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Alleged CIA Links to Drugs Strike a Nerve

Cocaine: Anger is strong in black neighborhoods devastated by crack epidemic.

September 27, 1996|JOHN L. MITCHELL | TIMES STAFF WRITER

Newspaper reports that the CIA may have eased the way for a Latin American cocaine ring to push tons of the drug into South-Central Los Angeles are creating a firestorm of political and social reaction.

The claims, published last month by the San Jose Mercury News, have a special resonance among African Americans because black neighborhoods have been the hardest hit by the crack cocaine epidemic.

During the early 1980s, South-Central gangs established the first street sale networks for crack, a cheaper, more addictive form of cocaine than the powdered variety. Many blacks have long argued that there had to be a conspiracy by government forces to allow so much of the drug to flood vulnerable, impoverished neighborhoods.

Leading the charge is Rep. Maxine Waters (D-Los Angeles). At Waters' request, House Speaker Newt Gingrich (R-Ga.) last week asked the House Permanent Select Committee on Intelligence to investigate the Mercury News allegations.

The largest public gathering on the issue is expected Saturday, when black-oriented radio station KJLH-FM (102.3) plans a town hall meeting on the topic at the Vision Complex in the Crenshaw district's Leimert Park. Another congresswoman, Rep. Juanita Millender-McDonald (D-Carson), has scheduled a public forum for next month in Compton. Community groups have also called for a candlelight vigil next week in front of Martin Luther King Jr./Drew Medical Center to protest the alleged CIA involvement.

Also this Saturday, presidential candidate Ross Perot's volunteers will hold a town hall meeting in Van Nuys with the drug-smuggling allegations on the agenda.

Talk radio stations have been bursting with speculation about sinister forces assisting drug dealers, often featuring the author of the Mercury News series, reporter Gary Webb. The Mercury News published not only Webb's stories but also much of his documentation on its Internet site, attracting international attention.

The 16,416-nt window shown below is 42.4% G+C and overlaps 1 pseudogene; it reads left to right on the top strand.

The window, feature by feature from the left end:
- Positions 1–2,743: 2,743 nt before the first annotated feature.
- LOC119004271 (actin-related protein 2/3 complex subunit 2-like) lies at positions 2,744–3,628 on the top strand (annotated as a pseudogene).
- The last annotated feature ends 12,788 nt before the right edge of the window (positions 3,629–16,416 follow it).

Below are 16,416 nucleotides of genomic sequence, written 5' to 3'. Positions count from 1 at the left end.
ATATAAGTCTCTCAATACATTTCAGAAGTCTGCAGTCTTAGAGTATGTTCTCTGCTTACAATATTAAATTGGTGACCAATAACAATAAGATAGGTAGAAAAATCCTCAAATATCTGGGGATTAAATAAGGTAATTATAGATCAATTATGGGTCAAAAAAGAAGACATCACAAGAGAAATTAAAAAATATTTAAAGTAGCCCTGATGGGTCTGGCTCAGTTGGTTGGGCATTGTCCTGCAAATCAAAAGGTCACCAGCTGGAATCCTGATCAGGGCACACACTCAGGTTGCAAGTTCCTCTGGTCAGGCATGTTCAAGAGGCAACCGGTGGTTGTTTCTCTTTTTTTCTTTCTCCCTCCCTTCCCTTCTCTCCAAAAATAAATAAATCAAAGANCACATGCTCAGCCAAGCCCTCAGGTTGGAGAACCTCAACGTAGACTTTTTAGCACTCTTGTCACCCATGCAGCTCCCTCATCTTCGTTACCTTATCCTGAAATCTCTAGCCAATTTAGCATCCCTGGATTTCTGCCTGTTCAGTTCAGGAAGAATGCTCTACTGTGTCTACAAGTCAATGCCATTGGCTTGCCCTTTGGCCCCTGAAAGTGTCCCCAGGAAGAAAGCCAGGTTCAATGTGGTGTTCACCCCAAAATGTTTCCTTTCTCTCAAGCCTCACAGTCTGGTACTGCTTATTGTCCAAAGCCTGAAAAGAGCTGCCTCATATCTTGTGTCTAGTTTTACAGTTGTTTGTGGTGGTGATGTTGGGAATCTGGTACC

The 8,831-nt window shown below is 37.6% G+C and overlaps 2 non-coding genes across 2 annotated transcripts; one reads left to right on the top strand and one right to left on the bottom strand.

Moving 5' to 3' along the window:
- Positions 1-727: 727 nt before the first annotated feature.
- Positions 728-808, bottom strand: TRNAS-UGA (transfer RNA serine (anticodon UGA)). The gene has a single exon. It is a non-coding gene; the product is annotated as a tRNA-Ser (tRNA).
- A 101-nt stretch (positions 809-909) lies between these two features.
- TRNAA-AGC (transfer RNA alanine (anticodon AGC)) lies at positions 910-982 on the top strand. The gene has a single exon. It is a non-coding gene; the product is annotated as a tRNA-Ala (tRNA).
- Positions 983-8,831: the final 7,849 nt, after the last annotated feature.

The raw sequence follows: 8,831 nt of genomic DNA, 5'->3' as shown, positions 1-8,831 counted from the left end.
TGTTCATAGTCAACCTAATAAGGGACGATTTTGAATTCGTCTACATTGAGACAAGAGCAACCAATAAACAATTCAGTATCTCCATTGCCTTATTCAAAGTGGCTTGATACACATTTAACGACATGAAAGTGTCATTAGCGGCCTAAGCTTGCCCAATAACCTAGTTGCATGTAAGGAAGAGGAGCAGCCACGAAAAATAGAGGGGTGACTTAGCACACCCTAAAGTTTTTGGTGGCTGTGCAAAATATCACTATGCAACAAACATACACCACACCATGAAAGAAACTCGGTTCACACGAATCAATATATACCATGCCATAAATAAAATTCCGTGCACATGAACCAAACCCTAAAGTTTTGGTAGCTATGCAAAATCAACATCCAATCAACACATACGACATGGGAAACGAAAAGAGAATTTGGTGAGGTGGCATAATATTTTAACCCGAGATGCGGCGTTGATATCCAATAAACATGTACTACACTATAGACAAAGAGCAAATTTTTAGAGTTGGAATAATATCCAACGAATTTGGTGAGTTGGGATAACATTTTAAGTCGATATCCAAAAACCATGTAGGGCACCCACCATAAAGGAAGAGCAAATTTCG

Recently, a Washington radio talk show host who has devoted his entire daily show to the newspaper series for the past month demonstrated in front of CIA headquarters in Virginia with civil rights activists Dick Gregory and the Rev. Hosea Williams.

While the Mercury News series has been criticized as being vague and as not addressing the fact that other Latin American drug rings shipped substantial amounts of cocaine here, it nonetheless touched a deep nerve among people like Richard Price, a 69-year-old retired city traffic officer from Watts.

"The crap has to come from somewhere," Price said. "We don't grow cocaine; we don't manufacture guns."

The belief among many African Americans that the government played a role welled up throughout the 1980s as few black families--regardless of economic class--were left untouched by crack. Today, a shockingly high proportion of blacks can point to a relative or acquaintance who has either been addicted, been imprisoned or suffered personal grief because of the drug.

On the street, among the witting and unwitting victims of crack, the Mercury News accusations fit neatly into a thesis of power formed by people who speak of the government as a monolithic, oppressive entity--as "they."

"They" means the police who arrest you, the courts who take away custody of your children, the prison officials who incarcerate you. "They" means a power structure that many poor Americans view as targeting them for abuse or extermination.

The accusations also fit into a scene many blacks ruefully remember from "The Godfather," in which the head of a notorious crime family coldly suggests that drugs be sold among "the dark people, the coloreds. They are animals anyway, so let them lose their souls."

Rep. Waters, who had long contended that forces beyond the drug marketplace were behind crack-related violence and homelessness in her inner-city district, reacted with a thesis considerably broader than the newspaper report's.

"The origin of the crack cocaine trade in this country was led and designed by the CIA and their paid Nicaraguan agents, who introduced crack cocaine to South-Central Los Angeles," Waters said.

The Mercury News articles told the story of group of Nicaraguans operating in the Bay Area who sold tons of Latin American cocaine to Los Angeles trafficker Ricky Ross and leaders of other Los Angeles drug gangs during the 1980s. The newspaper said the profits from the drug operation were then funneled to the Contras, a group financed by the CIA to overthrow Nicaragua's socialist government.

As a possible cover-up, the newspaper suggested, the CIA blocked attempts to prosecute the Bay Area drug operation's leader. The Mercury News said it was stonewalled by federal agencies that denied most of its requests for documents under the Freedom of Information Act.

The newspaper's implication that crack would not have come to Los Angeles had the Contra drug operation been smashed, mixed with long-held suspicions, created an instant furor.

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